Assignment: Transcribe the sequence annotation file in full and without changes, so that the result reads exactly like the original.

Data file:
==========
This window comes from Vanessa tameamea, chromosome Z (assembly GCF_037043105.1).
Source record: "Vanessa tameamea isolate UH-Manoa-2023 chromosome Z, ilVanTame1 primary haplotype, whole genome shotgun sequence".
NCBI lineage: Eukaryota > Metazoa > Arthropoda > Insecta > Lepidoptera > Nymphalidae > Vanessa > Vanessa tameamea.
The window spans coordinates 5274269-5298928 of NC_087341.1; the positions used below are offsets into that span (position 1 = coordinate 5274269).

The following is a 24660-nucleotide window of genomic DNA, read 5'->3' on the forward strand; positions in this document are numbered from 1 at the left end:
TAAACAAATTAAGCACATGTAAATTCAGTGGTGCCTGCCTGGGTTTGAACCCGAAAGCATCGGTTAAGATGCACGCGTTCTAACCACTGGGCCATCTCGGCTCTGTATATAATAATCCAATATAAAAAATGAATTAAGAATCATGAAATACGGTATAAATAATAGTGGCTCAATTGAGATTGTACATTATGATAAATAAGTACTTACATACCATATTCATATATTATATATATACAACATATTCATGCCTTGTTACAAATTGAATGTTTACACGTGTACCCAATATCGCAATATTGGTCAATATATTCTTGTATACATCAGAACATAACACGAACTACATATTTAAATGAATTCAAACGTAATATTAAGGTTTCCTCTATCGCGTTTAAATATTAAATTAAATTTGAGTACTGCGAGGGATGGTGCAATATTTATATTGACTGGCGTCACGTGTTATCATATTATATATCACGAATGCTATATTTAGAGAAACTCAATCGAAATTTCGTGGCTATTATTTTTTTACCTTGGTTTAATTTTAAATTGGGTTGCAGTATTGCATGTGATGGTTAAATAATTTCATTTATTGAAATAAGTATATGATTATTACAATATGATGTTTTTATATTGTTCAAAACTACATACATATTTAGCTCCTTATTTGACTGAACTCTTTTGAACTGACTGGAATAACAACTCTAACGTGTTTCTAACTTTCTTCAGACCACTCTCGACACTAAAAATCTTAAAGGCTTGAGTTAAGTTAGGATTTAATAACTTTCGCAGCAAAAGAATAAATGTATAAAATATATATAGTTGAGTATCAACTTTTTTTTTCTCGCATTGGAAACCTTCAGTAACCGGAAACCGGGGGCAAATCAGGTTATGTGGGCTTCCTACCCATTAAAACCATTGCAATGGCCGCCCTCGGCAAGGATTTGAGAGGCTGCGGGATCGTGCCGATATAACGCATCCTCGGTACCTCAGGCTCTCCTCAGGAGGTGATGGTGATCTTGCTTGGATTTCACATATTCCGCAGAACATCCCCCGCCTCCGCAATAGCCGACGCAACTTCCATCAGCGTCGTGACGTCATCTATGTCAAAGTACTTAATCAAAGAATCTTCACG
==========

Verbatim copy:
This window comes from Vanessa tameamea, chromosome Z (assembly GCF_037043105.1).
Source record: "Vanessa tameamea isolate UH-Manoa-2023 chromosome Z, ilVanTame1 primary haplotype, whole genome shotgun sequence".
NCBI lineage: Eukaryota > Metazoa > Arthropoda > Insecta > Lepidoptera > Nymphalidae > Vanessa > Vanessa tameamea.
The window spans coordinates 5274269-5298928 of NC_087341.1; the positions used below are offsets into that span (position 1 = coordinate 5274269).

The following is a 24660-nucleotide window of genomic DNA, read 5'->3' on the forward strand; positions in this document are numbered from 1 at the left end:
TAAACAAATTAAGCACATGTAAATTCAGTGGTGCCTGCCTGGGTTTGAACCCGAAAGCATCGGTTAAGATGCACGCGTTCTAACCACTGGGCCATCTCGGCTCTGTATATAATAATCCAATATAAAAAATGAATTAAGAATCATGAAATACGGTATAAATAATAGTGGCTCAATTGAGATTGTACATTATGATAAATAAGTACTTACATACCATATTCATATATTATATATATACAACATATTCATGCCTTGTTACAAATTGAATGTTTACACGTGTACCCAATATCGCAATATTGGTCAATATATTCTTGTATACATCAGAACATAACACGAACTACATATTTAAATGAATTCAAACGTAATATTAAGGTTTCCTCTATCGCGTTTAAATATTAAATTAAATTTGAGTACTGCGAGGGATGGTGCAATATTTATATTGACTGGCGTCACGTGTTATCATATTATATATCACGAATGCTATATTTAGAGAAACTCAATCGAAATTTCGTGGCTATTATTTTTTTACCTTGGTTTAATTTTAAATTGGGTTGCAGTATTGCATGTGATGGTTAAATAATTTCATTTATTGAAATAAGTATATGATTATTACAATATGATGTTTTTATATTGTTCAAAACTACATACATATTTAGCTCCTTATTTGACTGAACTCTTTTGAACTGACTGGAATAACAACTCTAACGTGTTTCTAACTTTCTTCAGACCACTCTCGACACTAAAAATCTTAAAGGCTTGAGTTAAGTTAGGATTTAATAACTTTCGCAGCAAAAGAATAAATGTATAAAATATATATAGTTGAGTATCAACTTTTTTTTTCTCGCATTGGAAACCTTCAGTAACCGGAAACCGGGGGCAAATCAGGTTATGTGGGCTTCCTACCCATTAAAACCATTGCAATGGCCGCCCTCGGCAAGGATTTGAGAGGCTGCGGGATCGTGCCGATATAACGCATCCTCGGTACCTCAGGCTCTCCTCAGGAGGTGATGGTGATCTTGCTTGGATTTCACATATTCCGCAGAACATCCCCCGCCTCCGCAATAGCCGACGCAACTTCCATCAGCGTCGTGACGTCATCTATGTCAAAGTACTTAATCAAAGAATCTTCACG